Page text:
2331 St. Claude Ave and Spain, New Orleans, LA 70113 • 504-525-2767 (6246) • Tues-Sat 11am-5pm • Directions
Brief Artist Statement
I came to the U.S. in 1991 two weeks after combating in my country
Yugoslavia that was falling apart. Just after fleeing, the situation worsened
and escalated into a full-scale civil war that involved nationalist induced
atrocities and ethnic cleansing—Yugoslavia was no more. As a child and
teenager I was brought up in a socialist-utopian environment, master minded
and constructed by president Tito. One of his main slogans was “Brotherhood
and Unity” of all nationalities that lived in his envisioned Balkan conglomerate.
To strengthen this ideology, enormous Modernist influenced monuments
were built in the 1960’s and 1970’s throughout Yugoslavia. As a Pioneer at
the age of six and a member of the Socialist Youth Party at age fourteen
(both mandatory, in addition to service in the army), I paid pilgrimage to a
number of these monuments along with everybody else throughout grammar
school. Since the war in the 1990’s a large number of the monuments in former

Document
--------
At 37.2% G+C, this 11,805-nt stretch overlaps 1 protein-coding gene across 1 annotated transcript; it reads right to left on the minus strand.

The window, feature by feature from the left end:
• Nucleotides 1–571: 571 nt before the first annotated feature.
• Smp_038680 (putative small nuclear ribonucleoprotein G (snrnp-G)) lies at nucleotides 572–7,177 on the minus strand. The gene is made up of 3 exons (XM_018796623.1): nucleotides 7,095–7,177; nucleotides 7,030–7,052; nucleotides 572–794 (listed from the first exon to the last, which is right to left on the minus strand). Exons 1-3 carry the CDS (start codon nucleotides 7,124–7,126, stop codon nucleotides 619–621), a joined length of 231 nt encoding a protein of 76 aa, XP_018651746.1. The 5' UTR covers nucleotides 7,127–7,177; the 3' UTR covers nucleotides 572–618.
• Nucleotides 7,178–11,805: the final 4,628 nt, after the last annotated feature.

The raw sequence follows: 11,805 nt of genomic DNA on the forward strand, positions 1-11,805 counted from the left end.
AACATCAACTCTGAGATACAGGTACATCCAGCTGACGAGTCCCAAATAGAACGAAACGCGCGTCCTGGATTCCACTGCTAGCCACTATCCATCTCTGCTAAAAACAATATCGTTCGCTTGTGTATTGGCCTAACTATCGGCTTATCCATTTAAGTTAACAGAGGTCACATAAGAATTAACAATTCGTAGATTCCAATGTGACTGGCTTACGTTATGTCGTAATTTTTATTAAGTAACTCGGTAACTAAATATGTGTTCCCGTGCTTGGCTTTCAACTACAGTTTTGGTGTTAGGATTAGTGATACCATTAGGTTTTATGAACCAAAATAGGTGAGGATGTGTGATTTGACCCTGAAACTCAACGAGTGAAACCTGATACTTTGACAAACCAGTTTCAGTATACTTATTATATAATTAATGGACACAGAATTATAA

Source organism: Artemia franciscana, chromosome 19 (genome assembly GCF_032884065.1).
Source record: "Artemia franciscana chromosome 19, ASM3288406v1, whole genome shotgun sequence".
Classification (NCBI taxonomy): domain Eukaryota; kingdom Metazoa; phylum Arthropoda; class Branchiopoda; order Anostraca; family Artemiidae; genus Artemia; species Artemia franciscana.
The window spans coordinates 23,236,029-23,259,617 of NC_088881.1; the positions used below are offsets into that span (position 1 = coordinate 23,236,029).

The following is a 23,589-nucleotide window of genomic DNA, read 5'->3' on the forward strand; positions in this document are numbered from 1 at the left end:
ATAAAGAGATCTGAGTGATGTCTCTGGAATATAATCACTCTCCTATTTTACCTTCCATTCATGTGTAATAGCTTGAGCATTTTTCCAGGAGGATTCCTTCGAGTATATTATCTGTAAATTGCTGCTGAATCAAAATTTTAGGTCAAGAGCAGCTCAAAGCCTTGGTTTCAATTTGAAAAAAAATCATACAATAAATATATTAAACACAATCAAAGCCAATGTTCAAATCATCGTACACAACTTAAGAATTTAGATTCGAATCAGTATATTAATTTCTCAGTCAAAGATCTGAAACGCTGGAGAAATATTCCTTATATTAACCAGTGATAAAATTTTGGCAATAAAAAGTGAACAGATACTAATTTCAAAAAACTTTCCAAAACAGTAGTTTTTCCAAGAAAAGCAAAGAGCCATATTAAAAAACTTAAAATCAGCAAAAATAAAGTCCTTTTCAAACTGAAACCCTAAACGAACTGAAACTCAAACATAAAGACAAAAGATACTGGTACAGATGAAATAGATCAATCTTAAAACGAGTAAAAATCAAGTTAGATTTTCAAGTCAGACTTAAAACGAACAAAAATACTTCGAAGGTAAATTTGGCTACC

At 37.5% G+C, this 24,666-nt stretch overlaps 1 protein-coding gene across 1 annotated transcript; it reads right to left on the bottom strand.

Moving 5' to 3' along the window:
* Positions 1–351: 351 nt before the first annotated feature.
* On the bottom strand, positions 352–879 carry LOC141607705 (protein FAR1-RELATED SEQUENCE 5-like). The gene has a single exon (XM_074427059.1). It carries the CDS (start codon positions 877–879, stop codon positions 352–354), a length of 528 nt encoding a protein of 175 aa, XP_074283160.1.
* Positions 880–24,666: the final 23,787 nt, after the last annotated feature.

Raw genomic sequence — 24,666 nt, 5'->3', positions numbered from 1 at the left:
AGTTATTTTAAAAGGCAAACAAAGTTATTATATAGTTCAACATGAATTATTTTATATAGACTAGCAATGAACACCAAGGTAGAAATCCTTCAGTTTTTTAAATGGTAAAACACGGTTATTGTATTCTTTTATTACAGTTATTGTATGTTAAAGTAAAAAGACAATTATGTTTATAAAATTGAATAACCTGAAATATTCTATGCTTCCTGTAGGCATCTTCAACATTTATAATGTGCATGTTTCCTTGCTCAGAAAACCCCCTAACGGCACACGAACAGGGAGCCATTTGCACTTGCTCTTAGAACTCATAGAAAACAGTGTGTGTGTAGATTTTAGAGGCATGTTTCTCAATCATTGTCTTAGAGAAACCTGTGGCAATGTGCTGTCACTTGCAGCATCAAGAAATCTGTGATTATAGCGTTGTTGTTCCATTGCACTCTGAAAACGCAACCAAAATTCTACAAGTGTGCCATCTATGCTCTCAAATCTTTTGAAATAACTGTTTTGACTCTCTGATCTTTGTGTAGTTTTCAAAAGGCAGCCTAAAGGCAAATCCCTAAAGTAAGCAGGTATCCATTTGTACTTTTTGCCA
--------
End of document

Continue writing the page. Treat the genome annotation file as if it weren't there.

Yugoslavia have been defaced, damaged, and destroyed.
For quite a while I have been meaning to make scale models of white
washed gas stations that remain a part of the New Orleans’ landscape.
The oil companies that previously owned these gas stations closed them
down due to the lack of profit and painted them white. In order to protect
their name they would paint the entire structure leaving no evidence of
ownership. I have always perceived them as Minimalist public sculptures
that have been chiseled out by economic forces.
Both the gas stations and the National Liberation War monuments
have had their original function erased. At a particular moment in time,
due to lack of purpose, they simply exist in a state of flux awaiting their fate—
like castles that are neither in the sky nor on earth.